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UPTON, NY --

Robert Tribble, a widely respected physicist who has played a key role in charting the future direction of nuclear science in the U.S., has been named Deputy Director for Science & Technology at the U.S. Department of Energy's Brookhaven National Laboratory, effective February 24, 2014. Tribble is currently a Distinguished Professor of Physics & Astronomy at Texas A&M University and Director of the Cyclotron Institute and the Nuclear Solutions Institute there.

An experimental physicist whose work spans a broad range of topics, Tribble has conducted groundbreaking research exploring fundamental symmetries, the Standard Model, nuclear structure and reactions, nuclear astrophysics and proton spin. He is widely credited with developing new tools and techniques that have advanced the field, and has also served as a member or chair of numerous long-range planning committees for the American Physical Society (APS) and the Nuclear Science Advisory Committee (NSAC), an advisory committee for the Department of Energy and National Science Foundation.

"We're very excited to have Bob Tribble join Brookhaven Lab in a key leadership role," said Laboratory Director Doon Gibbs. "His unique experience and insight into science in this country and around the world will be a great asset as we chart our plans for future research programs."

Brookhaven Lab employs about 3,000 scientists, engineers, technicians and support staff, hosts 5,000 visiting scientists each year, and has an annual budget of around $700 million. In his new position, Tribble will work closely with the Laboratory Director, Associate and Assistant Lab Directors, and the Science & Technology Steering Committee of the Brookhaven Science Associates (BSA) Board in charting the Laboratory's future research directions.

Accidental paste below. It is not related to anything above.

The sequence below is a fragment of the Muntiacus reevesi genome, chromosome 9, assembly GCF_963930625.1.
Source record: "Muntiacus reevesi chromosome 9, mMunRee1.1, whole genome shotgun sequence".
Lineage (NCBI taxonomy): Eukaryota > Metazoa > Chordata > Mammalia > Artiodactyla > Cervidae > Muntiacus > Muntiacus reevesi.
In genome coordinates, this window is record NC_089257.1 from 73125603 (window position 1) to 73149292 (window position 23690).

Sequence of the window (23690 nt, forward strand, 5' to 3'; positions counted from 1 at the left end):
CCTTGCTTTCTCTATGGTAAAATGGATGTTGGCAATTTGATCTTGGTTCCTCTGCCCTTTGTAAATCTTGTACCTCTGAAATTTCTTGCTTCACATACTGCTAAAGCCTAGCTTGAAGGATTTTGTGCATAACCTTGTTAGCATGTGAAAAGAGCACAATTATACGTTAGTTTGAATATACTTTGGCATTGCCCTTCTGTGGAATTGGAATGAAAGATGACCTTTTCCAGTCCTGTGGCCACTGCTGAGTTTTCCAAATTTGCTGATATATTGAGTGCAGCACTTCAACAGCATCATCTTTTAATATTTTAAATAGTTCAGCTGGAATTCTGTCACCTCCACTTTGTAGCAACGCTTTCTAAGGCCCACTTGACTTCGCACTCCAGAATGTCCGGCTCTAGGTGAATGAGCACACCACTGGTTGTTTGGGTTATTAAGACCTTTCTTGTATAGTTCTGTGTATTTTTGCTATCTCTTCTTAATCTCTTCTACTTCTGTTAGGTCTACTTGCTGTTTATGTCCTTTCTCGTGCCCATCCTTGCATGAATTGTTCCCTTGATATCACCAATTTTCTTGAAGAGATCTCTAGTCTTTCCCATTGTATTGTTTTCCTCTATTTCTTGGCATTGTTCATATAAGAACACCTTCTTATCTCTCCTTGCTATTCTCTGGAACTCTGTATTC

"The college would like to congratulate Dr. Tribble for being offered this distinguished position while still maintaining a strong connection with our Nuclear Science group here at Texas A&M University," said Dr. H. Joseph Newton, dean of the Texas A&M College of Science. "If anyone deserves such a position, it is him, and we look forward to seeing the impact he is able to make on this national lab."

Home to seven Nobel Prizes, Brookhaven Lab advances fundamental research in nuclear and particle physics to gain a deeper understanding of matter, energy, space, and time; applies photon sciences and nanomaterials research to energy challenges of critical importance to the nation; and performs cross-disciplinary research on climate change, sustainable energy, and Earth's ecosystems.

"Brookhaven Lab is a fantastic resource for New York State, the region, and the nation," Tribble said. "With two major accelerator facilities -- the powerful new National Synchrotron Light Source II and the Relativistic Heavy Ion Collider (RHIC) -- it carries on the tradition of investigating fundamentals of science that have been the hallmark of the Lab since its beginnings. I'm deeply honored to join the team that will move the Lab forward in taking on new challenges, from expanding RHIC to the electron-ion collider eRHIC, to synthesizing new nanomaterials for materials and biosciences, to improving energy efficiency and developing new sustainable energy sources for the nation."